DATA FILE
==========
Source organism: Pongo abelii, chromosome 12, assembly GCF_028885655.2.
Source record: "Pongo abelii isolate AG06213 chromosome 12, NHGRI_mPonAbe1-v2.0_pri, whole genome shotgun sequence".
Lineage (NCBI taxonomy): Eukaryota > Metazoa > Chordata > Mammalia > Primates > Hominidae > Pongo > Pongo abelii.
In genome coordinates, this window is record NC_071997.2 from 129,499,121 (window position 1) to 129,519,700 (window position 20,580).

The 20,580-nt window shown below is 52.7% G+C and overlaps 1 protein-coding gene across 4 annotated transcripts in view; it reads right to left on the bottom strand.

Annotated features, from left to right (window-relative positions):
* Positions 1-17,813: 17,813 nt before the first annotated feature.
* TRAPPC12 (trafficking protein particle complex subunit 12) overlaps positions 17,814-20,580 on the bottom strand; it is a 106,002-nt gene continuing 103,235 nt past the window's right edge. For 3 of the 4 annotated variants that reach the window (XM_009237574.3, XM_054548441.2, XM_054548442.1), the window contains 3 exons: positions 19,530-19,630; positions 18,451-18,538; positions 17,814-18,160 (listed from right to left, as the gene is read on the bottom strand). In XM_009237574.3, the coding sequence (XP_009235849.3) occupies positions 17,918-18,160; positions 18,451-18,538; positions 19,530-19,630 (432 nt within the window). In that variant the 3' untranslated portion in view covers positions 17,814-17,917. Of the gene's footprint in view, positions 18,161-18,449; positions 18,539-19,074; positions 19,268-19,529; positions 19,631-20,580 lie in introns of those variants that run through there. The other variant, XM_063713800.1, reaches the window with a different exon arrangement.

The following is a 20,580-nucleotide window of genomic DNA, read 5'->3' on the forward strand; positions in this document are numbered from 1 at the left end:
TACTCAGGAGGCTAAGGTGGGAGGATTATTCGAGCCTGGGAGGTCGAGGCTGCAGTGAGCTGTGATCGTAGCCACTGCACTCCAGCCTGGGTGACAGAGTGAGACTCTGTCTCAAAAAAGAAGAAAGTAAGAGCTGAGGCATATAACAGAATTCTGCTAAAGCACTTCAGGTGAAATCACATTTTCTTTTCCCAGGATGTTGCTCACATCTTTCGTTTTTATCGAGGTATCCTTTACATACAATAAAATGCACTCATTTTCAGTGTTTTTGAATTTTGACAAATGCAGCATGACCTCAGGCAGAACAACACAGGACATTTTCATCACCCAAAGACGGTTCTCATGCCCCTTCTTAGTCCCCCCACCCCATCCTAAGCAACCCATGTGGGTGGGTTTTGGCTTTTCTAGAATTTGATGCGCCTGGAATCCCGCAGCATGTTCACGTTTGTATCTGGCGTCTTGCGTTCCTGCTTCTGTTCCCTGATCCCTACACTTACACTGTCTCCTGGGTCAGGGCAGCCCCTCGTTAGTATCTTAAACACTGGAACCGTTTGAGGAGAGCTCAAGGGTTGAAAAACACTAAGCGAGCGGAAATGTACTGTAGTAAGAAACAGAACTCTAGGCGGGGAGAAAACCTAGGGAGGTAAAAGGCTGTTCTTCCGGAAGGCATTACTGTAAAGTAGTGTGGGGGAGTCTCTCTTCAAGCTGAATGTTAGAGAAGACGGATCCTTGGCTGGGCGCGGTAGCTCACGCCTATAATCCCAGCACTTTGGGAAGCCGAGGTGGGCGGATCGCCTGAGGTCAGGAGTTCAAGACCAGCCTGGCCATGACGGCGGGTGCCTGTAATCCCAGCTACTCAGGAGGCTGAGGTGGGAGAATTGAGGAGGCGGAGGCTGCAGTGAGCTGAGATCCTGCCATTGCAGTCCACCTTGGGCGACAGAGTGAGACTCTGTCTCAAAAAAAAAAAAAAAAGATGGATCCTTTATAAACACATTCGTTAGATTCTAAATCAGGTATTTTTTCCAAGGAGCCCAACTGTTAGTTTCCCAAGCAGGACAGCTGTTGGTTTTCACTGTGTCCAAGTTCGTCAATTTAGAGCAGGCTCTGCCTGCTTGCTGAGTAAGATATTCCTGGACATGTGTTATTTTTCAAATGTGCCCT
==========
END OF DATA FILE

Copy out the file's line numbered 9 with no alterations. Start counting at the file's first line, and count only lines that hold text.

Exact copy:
The following is a 20,580-nucleotide window of genomic DNA, read 5'->3' on the forward strand; positions in this document are numbered from 1 at the left end: